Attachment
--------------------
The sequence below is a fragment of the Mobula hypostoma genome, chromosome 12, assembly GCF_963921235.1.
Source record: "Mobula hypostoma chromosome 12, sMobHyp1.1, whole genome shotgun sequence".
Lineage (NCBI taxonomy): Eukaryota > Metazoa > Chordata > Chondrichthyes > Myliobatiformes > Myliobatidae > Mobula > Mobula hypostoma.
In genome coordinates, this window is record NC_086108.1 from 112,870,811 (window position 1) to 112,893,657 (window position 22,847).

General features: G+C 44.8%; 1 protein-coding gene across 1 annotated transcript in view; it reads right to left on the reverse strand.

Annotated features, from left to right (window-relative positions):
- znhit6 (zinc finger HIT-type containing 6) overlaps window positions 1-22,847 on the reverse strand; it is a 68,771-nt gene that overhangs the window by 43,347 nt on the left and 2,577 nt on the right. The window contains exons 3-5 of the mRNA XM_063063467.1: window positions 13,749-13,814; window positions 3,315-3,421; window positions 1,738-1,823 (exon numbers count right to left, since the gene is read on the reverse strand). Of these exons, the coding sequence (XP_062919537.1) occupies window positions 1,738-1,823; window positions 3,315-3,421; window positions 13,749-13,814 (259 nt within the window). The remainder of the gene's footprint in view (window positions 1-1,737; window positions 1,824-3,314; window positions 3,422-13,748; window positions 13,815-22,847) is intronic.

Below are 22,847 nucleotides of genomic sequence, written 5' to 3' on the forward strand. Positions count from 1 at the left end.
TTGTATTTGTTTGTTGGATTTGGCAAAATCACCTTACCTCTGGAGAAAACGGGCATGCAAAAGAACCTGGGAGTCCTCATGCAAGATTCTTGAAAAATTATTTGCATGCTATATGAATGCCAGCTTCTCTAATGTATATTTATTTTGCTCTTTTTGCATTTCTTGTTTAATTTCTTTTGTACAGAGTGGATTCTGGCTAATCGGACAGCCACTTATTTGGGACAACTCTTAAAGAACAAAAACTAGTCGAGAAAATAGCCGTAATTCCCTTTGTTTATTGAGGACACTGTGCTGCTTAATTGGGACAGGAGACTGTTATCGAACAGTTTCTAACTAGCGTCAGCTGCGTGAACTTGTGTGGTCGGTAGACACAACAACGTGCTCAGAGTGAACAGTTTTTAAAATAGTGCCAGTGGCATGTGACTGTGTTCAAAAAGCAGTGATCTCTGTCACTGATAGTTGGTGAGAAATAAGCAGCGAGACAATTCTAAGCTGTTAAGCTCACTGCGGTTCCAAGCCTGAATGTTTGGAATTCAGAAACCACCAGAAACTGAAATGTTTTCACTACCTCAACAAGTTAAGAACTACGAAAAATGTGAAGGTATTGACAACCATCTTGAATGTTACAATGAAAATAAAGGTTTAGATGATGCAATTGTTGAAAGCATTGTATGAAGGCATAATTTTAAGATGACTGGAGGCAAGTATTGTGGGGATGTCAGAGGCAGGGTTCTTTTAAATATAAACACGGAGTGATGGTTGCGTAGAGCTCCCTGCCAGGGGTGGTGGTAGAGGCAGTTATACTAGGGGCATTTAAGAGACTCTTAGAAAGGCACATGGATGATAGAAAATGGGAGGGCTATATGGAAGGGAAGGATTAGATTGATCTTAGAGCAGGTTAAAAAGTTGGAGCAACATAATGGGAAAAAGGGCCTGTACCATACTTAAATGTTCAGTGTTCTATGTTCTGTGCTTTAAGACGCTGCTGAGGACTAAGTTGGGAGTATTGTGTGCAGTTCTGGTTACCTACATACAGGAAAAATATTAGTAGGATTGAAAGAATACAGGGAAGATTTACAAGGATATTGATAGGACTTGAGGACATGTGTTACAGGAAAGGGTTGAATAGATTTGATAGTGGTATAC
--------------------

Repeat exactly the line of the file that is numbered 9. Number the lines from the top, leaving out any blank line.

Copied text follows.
TTGTATTTGTTTGTTGGATTTGGCAAAATCACCTTACCTCTGGAGAAAACGGGCATGCAAAAGAACCTGGGAGTCCTCATGCAAGATTCTTGAAAAATTATTTGCATGCTATATGAATGCCAGCTTCTCTAATGTATATTTATTTTGCTCTTTTTGCATTTCTTGTTTAATTTCTTTTGTACAGAGTGGATTCTGGCTAATCGGACAGCCACTTATTTGGGACAACTCTTAAAGAACAAAAACTAGTCGAGAAAATAGCCGTAATTCCCTTTGTTTATTGAGGACACTGTGCTGCTTAATTGGGACAGGAGACTGTTATCGAACAGTTTCTAACTAGCGTCAGCTGCGTGAACTTGTGTGGTCGGTAGACACAACAACGTGCTCAGAGTGAACAGTTTTTAAAATAGTGCCAGTGGCATGTGACTGTGTTCAAAAAGCAGTGATCTCTGTCACTGATAGTTGGTGAGAAATAAGCAGCGAGACAATTCTAAGCTGTTAAGCTCACTGCGGTTCCAAGCCTGAATGTTTGGAATTCAGAAACCACCAGAAACTGAAATGTTTTCACTACCTCAACAAGTTAAGAACTACGAAAAATGTGAAGGTATTGACAACCATCTTGAATGTTACAATGAAAATAAAGGTTTAGATGATGCAATTGTTGAAAGCATTGTATGAAGGCATAATTTTAAGATGACTGGAGGCAAGTATTGTGGGGATGTCAGAGGCAGGGTTCTTTTAAATATAAACACGGAGTGATGGTTGCGTAGAGCTCCCTGCCAGGGGTGGTGGTAGAGGCAGTTATACTAGGGGCATTTAAGAGACTCTTAGAAAGGCACATGGATGATAGAAAATGGGAGGGCTATATGGAAGGGAAGGATTAGATTGATCTTAGAGCAGGTTAAAAAGTTGGAGCAACATAATGGGAAAAAGGGCCTGTACCATACTTAAATGTTCAGTGTTCTATGTTCTGTGCTTTAAGACGCTGCTGAGGACTAAGTTGGGAGTATTGTGTGCAGTTCTGGTTACCTACATACAGGAAAAATATTAGTAGGATTGAAAGAATACAGGGAAGATTTACAAGGATATTGATAGGACTTGAGGACATGTGTTACAGGAAAGGGTTGAATAGATTTGATAGTGGTATAC